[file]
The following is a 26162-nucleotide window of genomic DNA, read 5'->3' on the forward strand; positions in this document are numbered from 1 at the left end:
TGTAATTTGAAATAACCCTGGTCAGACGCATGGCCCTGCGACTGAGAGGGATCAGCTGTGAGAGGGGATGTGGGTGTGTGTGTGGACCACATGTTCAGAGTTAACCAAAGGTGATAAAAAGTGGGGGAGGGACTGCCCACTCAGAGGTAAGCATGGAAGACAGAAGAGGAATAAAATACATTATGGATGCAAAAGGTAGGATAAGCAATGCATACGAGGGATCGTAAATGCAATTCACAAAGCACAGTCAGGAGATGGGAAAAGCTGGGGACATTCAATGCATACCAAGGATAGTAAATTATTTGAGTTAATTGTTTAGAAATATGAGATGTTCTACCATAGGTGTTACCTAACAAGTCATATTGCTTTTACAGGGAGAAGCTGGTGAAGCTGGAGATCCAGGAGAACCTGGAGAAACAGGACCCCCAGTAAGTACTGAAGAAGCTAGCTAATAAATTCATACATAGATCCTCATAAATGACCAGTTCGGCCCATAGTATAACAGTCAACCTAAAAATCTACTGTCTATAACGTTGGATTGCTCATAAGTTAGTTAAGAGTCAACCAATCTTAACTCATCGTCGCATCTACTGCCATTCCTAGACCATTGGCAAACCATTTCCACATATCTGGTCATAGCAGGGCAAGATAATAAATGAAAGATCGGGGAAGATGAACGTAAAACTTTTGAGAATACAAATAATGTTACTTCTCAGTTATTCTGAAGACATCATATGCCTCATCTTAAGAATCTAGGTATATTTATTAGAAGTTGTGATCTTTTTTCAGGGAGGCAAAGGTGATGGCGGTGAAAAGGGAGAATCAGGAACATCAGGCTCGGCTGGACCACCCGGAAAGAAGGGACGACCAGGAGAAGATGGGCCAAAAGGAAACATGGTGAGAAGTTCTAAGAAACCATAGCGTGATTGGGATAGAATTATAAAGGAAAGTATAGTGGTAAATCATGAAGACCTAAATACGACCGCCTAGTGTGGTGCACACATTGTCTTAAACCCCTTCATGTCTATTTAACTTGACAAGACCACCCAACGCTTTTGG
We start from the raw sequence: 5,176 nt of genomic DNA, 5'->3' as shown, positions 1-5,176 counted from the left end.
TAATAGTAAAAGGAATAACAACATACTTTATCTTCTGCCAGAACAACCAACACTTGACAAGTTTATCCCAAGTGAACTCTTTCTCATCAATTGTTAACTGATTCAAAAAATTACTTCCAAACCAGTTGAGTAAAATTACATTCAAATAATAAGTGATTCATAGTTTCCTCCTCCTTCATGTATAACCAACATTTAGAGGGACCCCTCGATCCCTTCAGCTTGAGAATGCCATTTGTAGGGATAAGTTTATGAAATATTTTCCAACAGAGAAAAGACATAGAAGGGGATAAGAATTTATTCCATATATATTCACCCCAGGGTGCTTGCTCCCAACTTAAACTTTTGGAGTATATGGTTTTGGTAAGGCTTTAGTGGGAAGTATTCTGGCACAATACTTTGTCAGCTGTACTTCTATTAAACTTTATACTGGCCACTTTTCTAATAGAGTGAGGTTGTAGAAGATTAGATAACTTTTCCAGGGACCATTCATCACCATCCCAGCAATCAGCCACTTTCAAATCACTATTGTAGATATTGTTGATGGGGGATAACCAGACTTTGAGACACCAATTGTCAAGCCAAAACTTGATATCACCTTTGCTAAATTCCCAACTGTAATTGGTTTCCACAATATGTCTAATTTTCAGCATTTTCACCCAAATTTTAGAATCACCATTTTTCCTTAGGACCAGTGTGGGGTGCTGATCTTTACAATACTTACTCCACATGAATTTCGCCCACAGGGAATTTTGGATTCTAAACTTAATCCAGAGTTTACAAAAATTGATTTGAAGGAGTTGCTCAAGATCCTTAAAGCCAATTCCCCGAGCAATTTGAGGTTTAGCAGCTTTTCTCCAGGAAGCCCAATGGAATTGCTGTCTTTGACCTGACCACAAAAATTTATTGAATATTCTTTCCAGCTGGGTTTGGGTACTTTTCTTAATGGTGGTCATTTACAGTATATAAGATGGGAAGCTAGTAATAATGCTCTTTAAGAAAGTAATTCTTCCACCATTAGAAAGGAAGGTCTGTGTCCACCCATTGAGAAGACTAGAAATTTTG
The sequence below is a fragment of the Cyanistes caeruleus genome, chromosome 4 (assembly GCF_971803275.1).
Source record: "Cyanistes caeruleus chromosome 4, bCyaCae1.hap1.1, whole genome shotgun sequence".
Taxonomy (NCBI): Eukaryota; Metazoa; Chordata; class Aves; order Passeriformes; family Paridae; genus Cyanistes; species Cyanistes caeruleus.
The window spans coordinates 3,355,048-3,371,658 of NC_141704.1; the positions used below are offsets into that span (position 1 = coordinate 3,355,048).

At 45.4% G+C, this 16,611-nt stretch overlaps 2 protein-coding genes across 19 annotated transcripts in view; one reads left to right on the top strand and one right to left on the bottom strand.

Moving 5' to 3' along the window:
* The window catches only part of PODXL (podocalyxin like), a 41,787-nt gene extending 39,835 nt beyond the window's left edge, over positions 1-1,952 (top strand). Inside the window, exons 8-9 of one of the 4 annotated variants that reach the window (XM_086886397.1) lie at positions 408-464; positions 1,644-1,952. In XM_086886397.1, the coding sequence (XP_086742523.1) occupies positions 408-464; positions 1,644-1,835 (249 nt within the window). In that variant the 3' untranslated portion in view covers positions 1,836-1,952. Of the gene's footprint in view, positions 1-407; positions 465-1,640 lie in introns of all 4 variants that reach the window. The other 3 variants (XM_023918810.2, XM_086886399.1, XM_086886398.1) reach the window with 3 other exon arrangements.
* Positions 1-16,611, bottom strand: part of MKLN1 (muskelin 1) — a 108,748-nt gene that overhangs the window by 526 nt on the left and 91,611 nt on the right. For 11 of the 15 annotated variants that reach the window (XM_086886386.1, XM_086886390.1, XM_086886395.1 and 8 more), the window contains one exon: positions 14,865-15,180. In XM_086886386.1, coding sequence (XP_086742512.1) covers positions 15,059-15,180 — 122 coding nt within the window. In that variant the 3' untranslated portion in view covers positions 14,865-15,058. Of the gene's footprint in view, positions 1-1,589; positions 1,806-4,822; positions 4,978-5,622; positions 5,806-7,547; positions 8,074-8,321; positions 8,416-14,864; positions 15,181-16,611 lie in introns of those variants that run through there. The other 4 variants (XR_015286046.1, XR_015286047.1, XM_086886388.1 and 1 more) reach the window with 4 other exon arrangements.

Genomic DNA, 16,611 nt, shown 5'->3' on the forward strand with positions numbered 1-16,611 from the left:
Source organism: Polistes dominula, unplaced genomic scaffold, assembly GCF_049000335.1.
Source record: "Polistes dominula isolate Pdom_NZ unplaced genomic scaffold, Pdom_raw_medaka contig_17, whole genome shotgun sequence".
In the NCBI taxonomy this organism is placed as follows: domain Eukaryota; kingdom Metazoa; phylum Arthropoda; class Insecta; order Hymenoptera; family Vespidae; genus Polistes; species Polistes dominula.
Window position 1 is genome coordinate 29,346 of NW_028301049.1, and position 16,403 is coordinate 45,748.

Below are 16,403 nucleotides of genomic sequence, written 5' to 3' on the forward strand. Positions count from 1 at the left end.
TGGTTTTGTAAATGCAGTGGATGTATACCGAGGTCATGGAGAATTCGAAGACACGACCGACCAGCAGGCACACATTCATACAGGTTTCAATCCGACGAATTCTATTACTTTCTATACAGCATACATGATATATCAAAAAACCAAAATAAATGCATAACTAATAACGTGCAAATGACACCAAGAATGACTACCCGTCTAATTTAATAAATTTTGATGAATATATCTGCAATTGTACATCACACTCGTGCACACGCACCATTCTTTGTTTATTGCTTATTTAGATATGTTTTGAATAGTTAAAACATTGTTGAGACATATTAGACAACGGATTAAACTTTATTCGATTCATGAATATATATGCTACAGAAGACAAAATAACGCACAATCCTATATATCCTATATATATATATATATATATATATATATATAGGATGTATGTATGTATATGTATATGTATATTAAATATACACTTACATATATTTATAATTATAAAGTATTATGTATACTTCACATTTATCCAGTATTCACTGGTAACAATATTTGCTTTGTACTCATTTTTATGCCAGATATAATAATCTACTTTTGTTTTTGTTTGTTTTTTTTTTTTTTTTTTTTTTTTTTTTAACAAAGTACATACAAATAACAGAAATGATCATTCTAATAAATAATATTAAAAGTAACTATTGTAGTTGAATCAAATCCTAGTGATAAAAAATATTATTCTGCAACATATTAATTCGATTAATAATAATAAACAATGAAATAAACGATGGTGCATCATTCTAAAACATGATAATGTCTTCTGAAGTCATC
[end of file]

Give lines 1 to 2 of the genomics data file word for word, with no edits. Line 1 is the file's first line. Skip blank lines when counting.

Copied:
The following is a 26162-nucleotide window of genomic DNA, read 5'->3' on the forward strand; positions in this document are numbered from 1 at the left end:
TGTAATTTGAAATAACCCTGGTCAGACGCATGGCCCTGCGACTGAGAGGGATCAGCTGTGAGAGGGGATGTGGGTGTGTGTGTGGACCACATGTTCAGAGTTAACCAAAGGTGATAAAAAGTGGGGGAGGGACTGCCCACTCAGAGGTAAGCATGGAAGACAGAAGAGGAATAAAATACATTATGGATGCAAAAGGTAGGATAAGCAATGCATACGAGGGATCGTAAATGCAATTCACAAAGCACAGTCAGGAGATGGGAAAAGCTGGGGACATTCAATGCATACCAAGGATAGTAAATTATTTGAGTTAATTGTTTAGAAATATGAGATGTTCTACCATAGGTGTTACCTAACAAGTCATATTGCTTTTACAGGGAGAAGCTGGTGAAGCTGGAGATCCAGGAGAACCTGGAGAAACAGGACCCCCAGTAAGTACTGAAGAAGCTAGCTAATAAATTCATACATAGATCCTCATAAATGACCAGTTCGGCCCATAGTATAACAGTCAACCTAAAAATCTACTGTCTATAACGTTGGATTGCTCATAAGTTAGTTAAGAGTCAACCAATCTTAACTCATCGTCGCATCTACTGCCATTCCTAGACCATTGGCAAACCATTTCCACATATCTGGTCATAGCAGGGCAAGATAATAAATGAAAGATCGGGGAAGATGAACGTAAAACTTTTGAGAATACAAATAATGTTACTTCTCAGTTATTCTGAAGACATCATATGCCTCATCTTAAGAATCTAGGTATATTTATTAGAAGTTGTGATCTTTTTTCAGGGAGGCAAAGGTGATGGCGGTGAAAAGGGAGAATCAGGAACATCAGGCTCGGCTGGACCACCCGGAAAGAAGGGACGACCAGGAGAAGATGGGCCAAAAGGAAACATGGTGAGAAGTTCTAAGAAACCATAGCGTGATTGGGATAGAATTATAAAGGAAAGTATAGTGGTAAATCATGAAGACCTAAATACGACCGCCTAGTGTGGTGCACACATTGTCTTAAACCCCTTCATGTCTATTTAACTTGACAAGACCACCCAACGCTTTTGG